Embark on a road trip
The duo’s favorite way to explore is hitting the open road. Besides her most recent Tahoe-to-the coast trip with MINI (which took about 3.5 hours), one of Spiteri’s favorite road trips is a three-day ride on Highway 1 from San Francisco to Fort Bragg. She recommends taking it slow to properly sightsee. “We did maybe 80 miles a day because we'd drive for 20 minutes and be like, ‘Oh, look at that view.’ And we'd just pull over on the side of the road and take pictures of every single thing that looked cool,” she says. Fenton enjoys heading south on Highway 1 from SF to Santa Barbara. “There's a mini skate half pipe in Half Moon Bay, so we'll stop there, skate and then we usually stop in Santa Cruz and go surf there,” she says. “We keep driving through and camp and surf in Big Sur for a couple of days.”
Both friends agree on three important road trip rules: on the way to Mammoth, pull over at the Lemon House on Highway 395 for a quirky photo shoot (fake dinos are involved). From SF to Tahoe, stop at Ikedas for a pie. And all buffets must be considered as viable meal options: “We actually used to go surfing and then we'd go to these all-you-can-eat buffets,” Fenton says. Spiteri adds: “I say one of the important parts of our friendship is buffets.”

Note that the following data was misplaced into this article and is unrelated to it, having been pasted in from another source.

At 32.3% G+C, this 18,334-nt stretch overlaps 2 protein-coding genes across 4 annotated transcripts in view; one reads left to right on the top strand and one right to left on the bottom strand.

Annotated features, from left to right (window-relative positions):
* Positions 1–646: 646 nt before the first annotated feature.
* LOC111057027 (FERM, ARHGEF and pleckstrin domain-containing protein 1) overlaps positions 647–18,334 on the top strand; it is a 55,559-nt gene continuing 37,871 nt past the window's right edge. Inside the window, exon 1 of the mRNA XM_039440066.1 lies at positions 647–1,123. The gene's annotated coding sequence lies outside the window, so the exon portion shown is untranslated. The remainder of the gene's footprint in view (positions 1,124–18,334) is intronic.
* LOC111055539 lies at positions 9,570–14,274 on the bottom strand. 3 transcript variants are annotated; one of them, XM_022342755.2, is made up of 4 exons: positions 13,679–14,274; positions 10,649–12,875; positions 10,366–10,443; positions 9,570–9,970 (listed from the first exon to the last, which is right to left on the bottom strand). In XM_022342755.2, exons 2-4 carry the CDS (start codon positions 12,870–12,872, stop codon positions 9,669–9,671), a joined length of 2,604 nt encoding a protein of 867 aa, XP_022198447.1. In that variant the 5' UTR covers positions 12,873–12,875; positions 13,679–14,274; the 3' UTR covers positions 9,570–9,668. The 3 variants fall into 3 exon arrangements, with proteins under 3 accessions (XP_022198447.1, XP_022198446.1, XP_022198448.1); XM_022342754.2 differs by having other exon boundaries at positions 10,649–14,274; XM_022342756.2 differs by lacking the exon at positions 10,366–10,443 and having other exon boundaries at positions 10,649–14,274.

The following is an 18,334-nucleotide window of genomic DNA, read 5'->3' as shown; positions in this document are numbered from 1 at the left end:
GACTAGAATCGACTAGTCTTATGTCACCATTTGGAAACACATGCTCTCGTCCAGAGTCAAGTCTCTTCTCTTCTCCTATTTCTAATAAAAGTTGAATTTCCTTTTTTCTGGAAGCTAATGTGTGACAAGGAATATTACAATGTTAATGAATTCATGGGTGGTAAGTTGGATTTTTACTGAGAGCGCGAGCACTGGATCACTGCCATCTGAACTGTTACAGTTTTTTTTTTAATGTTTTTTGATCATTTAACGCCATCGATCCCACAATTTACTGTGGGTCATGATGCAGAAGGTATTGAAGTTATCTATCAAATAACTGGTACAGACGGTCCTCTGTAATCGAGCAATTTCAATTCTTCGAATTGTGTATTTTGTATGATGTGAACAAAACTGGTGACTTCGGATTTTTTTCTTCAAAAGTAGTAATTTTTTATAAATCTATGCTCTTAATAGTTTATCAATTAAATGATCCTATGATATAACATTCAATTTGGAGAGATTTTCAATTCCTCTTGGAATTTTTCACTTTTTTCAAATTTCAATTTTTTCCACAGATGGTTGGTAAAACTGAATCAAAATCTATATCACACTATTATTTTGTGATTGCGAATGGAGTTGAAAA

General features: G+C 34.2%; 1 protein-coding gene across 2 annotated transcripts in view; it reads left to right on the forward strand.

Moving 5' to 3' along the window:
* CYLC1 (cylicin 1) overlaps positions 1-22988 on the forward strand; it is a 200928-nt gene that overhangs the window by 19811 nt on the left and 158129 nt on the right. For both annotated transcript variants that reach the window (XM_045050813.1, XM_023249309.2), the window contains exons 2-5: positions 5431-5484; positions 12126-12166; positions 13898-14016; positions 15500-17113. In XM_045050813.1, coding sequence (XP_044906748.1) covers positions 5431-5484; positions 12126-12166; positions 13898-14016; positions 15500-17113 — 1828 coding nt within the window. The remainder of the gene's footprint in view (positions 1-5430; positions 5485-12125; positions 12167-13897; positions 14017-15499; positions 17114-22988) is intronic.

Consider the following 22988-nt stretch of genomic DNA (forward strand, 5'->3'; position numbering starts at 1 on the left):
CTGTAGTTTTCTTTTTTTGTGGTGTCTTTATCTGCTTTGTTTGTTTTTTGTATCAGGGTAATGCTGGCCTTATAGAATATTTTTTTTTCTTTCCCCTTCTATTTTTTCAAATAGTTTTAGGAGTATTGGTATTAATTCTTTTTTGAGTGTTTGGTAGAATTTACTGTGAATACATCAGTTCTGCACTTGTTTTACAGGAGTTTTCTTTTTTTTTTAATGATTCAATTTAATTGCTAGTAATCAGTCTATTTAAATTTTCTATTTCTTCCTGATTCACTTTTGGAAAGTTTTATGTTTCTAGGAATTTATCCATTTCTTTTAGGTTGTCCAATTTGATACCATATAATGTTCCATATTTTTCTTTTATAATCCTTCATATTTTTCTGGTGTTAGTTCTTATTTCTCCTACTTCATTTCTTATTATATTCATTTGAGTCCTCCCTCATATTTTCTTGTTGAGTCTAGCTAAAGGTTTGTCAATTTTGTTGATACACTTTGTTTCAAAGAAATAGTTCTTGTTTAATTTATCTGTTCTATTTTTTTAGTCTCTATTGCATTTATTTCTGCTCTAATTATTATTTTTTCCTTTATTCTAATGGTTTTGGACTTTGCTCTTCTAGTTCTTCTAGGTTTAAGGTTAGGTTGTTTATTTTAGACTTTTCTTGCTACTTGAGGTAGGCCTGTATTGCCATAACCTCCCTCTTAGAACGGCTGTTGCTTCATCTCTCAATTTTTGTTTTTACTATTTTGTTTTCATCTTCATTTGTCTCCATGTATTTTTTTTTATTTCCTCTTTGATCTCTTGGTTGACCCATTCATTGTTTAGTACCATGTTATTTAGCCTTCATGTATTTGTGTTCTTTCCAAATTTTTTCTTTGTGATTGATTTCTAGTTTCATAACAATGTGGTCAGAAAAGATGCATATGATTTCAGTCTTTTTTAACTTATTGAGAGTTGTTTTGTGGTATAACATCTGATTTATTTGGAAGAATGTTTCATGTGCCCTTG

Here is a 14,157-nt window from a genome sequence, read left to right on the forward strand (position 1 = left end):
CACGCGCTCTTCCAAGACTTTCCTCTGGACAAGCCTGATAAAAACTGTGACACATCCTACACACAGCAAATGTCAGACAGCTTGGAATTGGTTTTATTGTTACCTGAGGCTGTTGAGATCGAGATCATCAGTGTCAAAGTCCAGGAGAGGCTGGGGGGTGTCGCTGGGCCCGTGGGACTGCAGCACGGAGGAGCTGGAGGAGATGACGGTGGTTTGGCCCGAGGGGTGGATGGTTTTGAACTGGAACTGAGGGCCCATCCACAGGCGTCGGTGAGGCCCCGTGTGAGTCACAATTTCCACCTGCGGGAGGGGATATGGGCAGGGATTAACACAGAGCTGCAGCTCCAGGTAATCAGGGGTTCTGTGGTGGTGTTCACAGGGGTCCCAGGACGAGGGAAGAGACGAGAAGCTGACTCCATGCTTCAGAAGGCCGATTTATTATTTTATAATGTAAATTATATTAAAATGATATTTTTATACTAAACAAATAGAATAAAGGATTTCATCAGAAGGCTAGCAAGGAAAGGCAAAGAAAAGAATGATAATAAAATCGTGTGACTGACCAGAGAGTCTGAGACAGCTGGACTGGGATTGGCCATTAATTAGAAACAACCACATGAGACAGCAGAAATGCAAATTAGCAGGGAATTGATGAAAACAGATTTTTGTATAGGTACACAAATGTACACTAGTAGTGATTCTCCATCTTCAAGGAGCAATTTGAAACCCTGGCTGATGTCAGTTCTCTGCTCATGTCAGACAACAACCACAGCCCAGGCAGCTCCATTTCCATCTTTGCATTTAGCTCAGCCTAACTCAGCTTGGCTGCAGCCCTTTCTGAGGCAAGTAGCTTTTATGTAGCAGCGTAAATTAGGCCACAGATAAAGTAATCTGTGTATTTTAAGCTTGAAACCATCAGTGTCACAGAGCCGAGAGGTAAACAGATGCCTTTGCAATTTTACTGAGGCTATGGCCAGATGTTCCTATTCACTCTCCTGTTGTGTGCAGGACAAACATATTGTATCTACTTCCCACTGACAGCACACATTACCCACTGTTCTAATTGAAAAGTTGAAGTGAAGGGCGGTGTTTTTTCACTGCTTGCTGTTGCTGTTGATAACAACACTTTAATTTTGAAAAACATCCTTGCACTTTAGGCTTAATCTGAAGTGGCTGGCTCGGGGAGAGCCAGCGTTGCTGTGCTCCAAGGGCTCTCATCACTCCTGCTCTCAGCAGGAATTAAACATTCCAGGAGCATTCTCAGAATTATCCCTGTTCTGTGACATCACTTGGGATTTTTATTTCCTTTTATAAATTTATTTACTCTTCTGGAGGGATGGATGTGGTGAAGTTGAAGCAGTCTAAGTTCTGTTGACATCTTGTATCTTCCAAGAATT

Don’t forget to pack the essentials
If you didn’t already figure it out by now, the possibility of playing in fresh powder and hitting the beach in a single trip is likely in California. Since visitors may encounter drastic changes in both temperature and precipitation, packing layers is key to remaining comfortable during an outdoor adventure in the state. Fenton and Spiteri are adamant: don’t always assume it’s going to be warm. “San Francisco weather is kind of foggy and cold, but then if you go to LA, it's so much hotter,” Fenton says. “If you just have extra layers or don't just bring LA clothes with you, that's probably always a good move.”
Even during the summer, California has low to zero humidity, so there can be chill in the air at night (even in LA). Light jackets and sweatshirts are essential — as are sunscreen and a good water bottle. Whether you’re surfing, chilling on the beach, hiking, or hitting the slopes, keeping the sun at bay and paying attention to your hydration levels at high altitude is critical. Pro athlete tip from these two: stash electrolyte powders and post-workout snacks in your beach or slope pack for easy refueling.
Get ready to make some friends along the way
The snowboarding pals have traveled the world together for competitions since they met a decade ago, but they also love doing what brought them together in the first place: going on adventures at home. “The first time we hung out outside of snowboarding, I think we went skateboarding in San Francisco or went surfing, and that was when I was like, ‘Oh my God, wait. I think we're real life friends now. We're not just snowboarding friends,”” Spiteri recalls. Whether it’s a road trip down Highway 1, a mountain getaway in Mammoth, or a beach weekend in SoCal, California’s outdoors can be best enjoyed with someone who’s up for a constant adventure. “Everything's just better with friends,” Fenton says.